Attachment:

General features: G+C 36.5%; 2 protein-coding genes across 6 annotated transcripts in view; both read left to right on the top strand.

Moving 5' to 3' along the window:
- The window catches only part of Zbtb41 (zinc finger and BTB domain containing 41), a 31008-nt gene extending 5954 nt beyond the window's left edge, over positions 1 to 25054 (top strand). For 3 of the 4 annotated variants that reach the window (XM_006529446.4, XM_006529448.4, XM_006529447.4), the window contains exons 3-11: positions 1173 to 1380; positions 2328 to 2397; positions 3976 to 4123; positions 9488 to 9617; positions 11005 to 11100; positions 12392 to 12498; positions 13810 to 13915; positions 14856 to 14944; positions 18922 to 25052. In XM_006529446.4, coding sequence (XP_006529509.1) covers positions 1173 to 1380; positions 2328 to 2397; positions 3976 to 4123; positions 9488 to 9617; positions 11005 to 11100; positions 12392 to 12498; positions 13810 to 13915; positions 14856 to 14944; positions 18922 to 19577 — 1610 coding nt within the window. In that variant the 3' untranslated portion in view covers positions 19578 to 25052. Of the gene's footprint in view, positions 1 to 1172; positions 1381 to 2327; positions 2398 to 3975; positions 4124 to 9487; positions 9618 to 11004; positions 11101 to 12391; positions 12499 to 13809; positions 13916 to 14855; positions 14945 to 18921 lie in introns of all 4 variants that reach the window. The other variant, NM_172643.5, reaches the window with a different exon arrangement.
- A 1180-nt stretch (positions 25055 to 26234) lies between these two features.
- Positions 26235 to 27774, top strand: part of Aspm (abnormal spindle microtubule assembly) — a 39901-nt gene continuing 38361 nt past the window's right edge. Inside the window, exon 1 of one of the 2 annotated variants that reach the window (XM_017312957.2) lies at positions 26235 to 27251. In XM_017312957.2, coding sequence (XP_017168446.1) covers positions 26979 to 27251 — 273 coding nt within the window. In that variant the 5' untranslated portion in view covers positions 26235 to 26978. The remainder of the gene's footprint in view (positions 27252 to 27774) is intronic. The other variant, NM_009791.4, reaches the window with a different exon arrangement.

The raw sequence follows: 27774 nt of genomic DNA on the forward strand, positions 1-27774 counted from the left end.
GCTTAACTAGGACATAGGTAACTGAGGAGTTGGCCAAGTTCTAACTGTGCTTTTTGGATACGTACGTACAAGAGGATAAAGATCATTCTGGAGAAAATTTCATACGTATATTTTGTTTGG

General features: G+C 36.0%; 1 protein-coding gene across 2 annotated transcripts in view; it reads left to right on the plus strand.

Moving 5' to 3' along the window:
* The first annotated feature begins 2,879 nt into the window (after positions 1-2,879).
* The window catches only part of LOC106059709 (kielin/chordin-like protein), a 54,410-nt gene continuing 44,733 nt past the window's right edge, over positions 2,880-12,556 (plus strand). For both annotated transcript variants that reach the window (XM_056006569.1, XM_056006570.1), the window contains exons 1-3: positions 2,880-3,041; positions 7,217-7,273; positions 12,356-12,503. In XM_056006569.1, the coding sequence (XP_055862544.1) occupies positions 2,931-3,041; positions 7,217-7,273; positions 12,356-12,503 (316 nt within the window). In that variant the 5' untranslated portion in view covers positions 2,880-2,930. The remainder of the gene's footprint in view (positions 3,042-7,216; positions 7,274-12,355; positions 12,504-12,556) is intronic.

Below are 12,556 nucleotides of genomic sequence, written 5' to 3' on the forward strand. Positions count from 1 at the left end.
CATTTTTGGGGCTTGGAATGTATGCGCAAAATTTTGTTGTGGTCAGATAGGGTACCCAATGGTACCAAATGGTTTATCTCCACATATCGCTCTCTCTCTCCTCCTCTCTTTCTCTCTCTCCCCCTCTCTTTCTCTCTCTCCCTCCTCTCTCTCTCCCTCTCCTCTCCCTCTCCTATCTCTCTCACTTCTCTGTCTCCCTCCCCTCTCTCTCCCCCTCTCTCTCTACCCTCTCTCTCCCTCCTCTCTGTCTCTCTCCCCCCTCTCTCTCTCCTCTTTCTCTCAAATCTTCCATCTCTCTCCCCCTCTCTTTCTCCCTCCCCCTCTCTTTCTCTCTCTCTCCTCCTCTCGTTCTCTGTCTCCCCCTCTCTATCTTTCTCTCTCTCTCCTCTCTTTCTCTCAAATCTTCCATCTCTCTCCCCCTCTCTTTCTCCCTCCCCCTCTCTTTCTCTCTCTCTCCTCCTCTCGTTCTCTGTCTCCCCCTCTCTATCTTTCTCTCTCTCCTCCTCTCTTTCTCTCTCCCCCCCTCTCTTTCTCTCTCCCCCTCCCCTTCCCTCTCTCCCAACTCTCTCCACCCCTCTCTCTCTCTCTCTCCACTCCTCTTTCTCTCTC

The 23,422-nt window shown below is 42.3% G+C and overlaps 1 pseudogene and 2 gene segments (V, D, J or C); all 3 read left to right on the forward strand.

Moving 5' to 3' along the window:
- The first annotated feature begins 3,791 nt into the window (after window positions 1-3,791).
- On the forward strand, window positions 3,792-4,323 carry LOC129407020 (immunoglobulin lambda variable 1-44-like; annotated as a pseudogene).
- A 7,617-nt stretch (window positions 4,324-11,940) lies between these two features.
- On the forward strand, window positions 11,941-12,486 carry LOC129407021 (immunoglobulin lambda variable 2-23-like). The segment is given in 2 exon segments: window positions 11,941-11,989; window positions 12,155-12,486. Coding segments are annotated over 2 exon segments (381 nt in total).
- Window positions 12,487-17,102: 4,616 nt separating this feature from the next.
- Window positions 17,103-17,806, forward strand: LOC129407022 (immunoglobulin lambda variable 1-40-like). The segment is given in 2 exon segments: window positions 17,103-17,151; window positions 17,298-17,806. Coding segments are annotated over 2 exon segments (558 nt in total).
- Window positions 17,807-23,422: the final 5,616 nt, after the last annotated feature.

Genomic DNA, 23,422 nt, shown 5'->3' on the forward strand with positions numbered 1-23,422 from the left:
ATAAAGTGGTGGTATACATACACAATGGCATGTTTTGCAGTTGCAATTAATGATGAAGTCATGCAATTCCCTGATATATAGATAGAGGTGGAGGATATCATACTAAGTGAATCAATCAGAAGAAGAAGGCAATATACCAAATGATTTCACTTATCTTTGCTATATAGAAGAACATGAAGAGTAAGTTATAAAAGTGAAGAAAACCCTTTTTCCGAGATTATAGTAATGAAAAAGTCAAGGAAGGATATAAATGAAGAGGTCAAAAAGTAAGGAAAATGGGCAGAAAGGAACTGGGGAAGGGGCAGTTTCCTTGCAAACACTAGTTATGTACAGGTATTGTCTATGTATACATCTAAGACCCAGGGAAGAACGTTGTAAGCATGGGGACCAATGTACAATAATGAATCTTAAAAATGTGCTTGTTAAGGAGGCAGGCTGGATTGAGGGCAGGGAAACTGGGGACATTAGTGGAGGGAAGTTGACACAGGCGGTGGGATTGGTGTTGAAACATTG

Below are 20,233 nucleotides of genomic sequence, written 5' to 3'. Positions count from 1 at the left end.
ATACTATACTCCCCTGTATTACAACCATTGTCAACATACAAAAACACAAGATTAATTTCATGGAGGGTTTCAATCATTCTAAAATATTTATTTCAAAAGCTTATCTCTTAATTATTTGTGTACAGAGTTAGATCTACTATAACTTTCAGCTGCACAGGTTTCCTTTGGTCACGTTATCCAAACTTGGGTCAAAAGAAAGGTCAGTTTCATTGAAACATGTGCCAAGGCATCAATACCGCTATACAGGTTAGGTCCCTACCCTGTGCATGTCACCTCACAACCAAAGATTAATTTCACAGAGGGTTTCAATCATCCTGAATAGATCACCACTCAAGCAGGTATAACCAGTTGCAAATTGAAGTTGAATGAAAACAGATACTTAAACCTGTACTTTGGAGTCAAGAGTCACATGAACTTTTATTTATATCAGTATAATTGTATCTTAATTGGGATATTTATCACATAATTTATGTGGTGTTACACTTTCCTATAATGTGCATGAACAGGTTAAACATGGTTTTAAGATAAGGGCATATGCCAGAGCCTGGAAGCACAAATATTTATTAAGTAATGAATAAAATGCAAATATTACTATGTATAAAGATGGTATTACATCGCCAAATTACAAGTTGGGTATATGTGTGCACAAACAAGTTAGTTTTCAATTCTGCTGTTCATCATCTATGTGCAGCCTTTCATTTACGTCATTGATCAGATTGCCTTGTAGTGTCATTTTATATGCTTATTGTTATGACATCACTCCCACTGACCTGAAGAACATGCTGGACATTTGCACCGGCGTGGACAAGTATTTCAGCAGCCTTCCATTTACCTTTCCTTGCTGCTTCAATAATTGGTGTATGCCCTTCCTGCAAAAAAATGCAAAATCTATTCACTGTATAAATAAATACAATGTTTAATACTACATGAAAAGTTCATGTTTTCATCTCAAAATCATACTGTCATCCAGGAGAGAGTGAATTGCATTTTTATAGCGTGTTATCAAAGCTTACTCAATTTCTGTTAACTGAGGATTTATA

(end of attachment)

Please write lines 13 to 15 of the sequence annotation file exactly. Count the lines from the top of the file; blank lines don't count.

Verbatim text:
CATTTTTGGGGCTTGGAATGTATGCGCAAAATTTTGTTGTGGTCAGATAGGGTACCCAATGGTACCAAATGGTTTATCTCCACATATCGCTCTCTCTCTCCTCCTCTCTTTCTCTCTCTCCCCCTCTCTTTCTCTCTCTCCCTCCTCTCTCTCTCCCTCTCCTCTCCCTCTCCTATCTCTCTCACTTCTCTGTCTCCCTCCCCTCTCTCTCCCCCTCTCTCTCTACCCTCTCTCTCCCTCCTCTCTGTCTCTCTCCCCCCTCTCTCTCTCCTCTTTCTCTCAAATCTTCCATCTCTCTCCCCCTCTCTTTCTCCCTCCCCCTCTCTTTCTCTCTCTCTCCTCCTCTCGTTCTCTGTCTCCCCCTCTCTATCTTTCTCTCTCTCTCCTCTCTTTCTCTCAAATCTTCCATCTCTCTCCCCCTCTCTTTCTCCCTCCCCCTCTCTTTCTCTCTCTCTCCTCCTCTCGTTCTCTGTCTCCCCCTCTCTATCTTTCTCTCTCTCCTCCTCTCTTTCTCTCTCCCCCCCTCTCTTTCTCTCTCCCCCTCCCCTTCCCTCTCTCCCAACTCTCTCCACCCCTCTCTCTCTCTCTCTCCACTCCTCTTTCTCTCTC

The 23,422-nt window shown below is 42.3% G+C and overlaps 1 pseudogene and 2 gene segments (V, D, J or C); all 3 read left to right on the forward strand.

Moving 5' to 3' along the window: